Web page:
By embracing the many crosses of daily life, a person not only sanctifies himself, but also releases a flood of graces for others. This is what Paul meant by completing what is lacking in Christ’s afflictions for the sake of the Church. The body of Christ is not merely a collection of Christians. It is a living instrument of redemption—an extension of Jesus Christ throughout time and space. He continues his salvific work through each member of his body. When a person understands this, he sees that the idea of “offering it up” is not just a theological reply to the question of human suffering, but rather a calling to participate in the salvation of the world.
Cardinal Wojtyła explained,
“To meet with suffering, that is a specific type of harvest.” He reminded the sick that they are not merely to be taken care of, but that they too can care for others through their suffering: “You can do very much by your prayer and your sacrifice, your suffering . . . you can obtain much from Jesus Christ for those who may not need physical help, but who often are in terrible need of spiritual help . . . Your role in the parish is not merely passive.”
Through the example of Christ, one learns that not only should a person do good to those who suffer, but one can also do good by one’s suffering. Salvifici Dolores declared, “In this double aspect he has completely revealed the meaning of suffering.” When one understands the value of the cross and overcomes the sense that suffering is useless, the fruits of peace and joy are experienced. As John Paul explained, “The discovery of the salvific meaning of suffering in union with Christ transforms this depressing feeling.”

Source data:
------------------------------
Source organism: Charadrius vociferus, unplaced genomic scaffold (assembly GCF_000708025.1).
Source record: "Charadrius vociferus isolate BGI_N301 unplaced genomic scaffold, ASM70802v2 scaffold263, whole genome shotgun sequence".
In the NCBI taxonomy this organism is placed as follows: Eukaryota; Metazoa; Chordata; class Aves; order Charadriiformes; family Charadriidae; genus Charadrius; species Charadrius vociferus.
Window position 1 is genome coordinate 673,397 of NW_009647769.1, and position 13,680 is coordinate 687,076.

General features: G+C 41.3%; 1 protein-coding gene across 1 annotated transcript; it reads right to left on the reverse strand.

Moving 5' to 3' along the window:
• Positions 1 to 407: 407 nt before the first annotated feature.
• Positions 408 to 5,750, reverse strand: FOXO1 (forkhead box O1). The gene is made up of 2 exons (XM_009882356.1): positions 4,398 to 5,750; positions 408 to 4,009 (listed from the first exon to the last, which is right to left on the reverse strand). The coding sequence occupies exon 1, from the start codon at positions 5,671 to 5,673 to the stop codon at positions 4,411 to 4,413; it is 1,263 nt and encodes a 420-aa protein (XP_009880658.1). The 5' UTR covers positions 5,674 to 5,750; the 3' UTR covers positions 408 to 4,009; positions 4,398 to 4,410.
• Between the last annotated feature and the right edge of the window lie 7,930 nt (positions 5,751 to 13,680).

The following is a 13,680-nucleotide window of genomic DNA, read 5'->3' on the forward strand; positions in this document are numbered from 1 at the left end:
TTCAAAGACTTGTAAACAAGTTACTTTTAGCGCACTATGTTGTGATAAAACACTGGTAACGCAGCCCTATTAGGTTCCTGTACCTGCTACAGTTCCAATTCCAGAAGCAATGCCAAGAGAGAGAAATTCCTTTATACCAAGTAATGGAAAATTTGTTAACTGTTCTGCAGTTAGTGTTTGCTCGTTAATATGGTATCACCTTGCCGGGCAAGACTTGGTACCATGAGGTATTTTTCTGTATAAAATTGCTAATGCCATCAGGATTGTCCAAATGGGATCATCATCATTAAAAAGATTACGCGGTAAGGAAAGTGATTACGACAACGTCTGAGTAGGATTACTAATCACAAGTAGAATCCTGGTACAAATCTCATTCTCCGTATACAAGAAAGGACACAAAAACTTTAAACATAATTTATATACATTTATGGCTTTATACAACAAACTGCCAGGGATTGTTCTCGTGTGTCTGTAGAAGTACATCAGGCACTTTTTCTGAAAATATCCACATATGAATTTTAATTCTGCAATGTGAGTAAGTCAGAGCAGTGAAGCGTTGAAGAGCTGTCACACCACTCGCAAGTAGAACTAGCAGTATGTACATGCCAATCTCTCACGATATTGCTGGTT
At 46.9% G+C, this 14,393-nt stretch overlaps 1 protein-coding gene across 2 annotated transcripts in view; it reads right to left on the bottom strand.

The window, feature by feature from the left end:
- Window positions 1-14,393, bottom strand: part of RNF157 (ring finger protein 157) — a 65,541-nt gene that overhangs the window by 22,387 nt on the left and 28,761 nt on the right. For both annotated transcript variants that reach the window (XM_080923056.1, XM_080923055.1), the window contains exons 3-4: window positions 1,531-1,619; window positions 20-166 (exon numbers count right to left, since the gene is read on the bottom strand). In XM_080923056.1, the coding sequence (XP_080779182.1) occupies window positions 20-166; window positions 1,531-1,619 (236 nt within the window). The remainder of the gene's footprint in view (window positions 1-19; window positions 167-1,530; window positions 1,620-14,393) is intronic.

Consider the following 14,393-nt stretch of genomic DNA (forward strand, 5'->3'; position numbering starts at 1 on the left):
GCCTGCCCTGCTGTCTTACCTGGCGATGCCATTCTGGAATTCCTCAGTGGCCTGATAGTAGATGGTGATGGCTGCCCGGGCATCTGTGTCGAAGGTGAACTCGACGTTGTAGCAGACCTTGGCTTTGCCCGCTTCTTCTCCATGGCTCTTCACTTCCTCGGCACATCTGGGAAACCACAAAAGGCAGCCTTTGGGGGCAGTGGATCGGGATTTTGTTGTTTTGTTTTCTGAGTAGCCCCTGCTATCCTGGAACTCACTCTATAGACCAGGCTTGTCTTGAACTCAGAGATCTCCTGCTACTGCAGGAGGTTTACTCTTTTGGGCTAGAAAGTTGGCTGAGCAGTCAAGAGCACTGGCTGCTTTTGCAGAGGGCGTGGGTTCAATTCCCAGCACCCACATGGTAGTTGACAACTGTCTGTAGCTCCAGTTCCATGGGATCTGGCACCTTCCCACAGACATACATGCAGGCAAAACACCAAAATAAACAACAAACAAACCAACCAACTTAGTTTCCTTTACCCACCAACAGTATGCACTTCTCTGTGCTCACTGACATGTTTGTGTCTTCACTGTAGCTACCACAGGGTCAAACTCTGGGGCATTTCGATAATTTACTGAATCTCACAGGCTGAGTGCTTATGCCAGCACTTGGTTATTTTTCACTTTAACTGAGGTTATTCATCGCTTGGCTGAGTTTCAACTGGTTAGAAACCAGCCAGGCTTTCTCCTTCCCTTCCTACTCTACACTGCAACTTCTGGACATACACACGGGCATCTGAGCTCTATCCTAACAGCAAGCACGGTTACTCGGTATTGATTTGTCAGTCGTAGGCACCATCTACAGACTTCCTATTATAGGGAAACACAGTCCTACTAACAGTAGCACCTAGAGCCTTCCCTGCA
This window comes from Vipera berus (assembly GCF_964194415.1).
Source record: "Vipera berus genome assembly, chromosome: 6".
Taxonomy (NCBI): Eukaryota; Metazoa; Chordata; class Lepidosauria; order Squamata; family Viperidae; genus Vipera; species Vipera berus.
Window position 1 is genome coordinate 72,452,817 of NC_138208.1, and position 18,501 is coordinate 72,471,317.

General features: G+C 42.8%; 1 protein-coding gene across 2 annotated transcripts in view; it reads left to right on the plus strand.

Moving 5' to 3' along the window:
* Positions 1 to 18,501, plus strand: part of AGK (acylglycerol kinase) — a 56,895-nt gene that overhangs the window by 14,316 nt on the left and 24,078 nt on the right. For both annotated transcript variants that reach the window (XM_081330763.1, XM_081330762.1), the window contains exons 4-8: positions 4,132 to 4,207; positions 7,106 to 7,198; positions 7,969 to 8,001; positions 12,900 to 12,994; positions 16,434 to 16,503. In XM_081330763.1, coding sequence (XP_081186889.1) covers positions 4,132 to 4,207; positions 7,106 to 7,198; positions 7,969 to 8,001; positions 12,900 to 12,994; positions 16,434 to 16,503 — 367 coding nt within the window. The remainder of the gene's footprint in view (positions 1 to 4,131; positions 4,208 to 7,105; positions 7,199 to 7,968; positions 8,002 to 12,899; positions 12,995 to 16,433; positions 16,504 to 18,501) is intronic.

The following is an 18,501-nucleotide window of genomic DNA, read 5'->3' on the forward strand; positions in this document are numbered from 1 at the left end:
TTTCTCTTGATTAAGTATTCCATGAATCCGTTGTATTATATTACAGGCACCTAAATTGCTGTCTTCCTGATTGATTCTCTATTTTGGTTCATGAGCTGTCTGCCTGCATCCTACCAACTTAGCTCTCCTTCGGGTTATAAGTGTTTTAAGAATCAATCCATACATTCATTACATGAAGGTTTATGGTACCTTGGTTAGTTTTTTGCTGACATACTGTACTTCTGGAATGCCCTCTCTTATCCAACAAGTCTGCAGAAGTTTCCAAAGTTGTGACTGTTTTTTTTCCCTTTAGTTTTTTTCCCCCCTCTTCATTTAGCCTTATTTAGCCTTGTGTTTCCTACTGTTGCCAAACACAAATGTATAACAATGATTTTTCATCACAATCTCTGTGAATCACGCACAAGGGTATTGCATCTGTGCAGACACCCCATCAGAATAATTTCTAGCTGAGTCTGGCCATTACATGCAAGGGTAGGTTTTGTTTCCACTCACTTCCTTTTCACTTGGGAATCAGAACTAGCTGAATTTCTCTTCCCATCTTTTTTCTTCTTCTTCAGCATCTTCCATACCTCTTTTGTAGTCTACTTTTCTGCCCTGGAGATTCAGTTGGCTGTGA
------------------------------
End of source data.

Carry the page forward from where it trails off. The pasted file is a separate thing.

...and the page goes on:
Besides the writings of the saints, the Polish poet Cyprian Norwid also shaped the Holy Father’s appreciation for redemptive suffering. Commenting on Norwid, John Paul wrote, “It is significant that for Norwid crucifixes should not carry the figure of Christ, for in this way they could more clearly show the place where a Christian must be. Only those in whose interior Golgotha is lived each day can say: the Cross ‘has become the door.’” Norwid believed Christians should live “Not with the Cross of the Savior behind you, but with your own cross behind the Savior.”
Although the powerful ones of the world assume they wield the greatest influence, God’s power is made perfect in weakness. In the Kingdom of God, the paraplegic is not less important than the business tycoon or celebrity, but in a certain sense, more so.
When human suffering is understood in its deepest meaning, it ceases to be something negative that is experienced in a passive manner. Rather, one becomes free to meet suffering with courage, seeing it as an opportunity for active and positive collaboration in the work of human redemption. Through God’s grace, it can be transformed into an irreplaceable service for souls, and is no longer wasted. For this reason, John Paul exclaimed, “Prayer joined to sacrifice constitutes the most powerful force in human history.”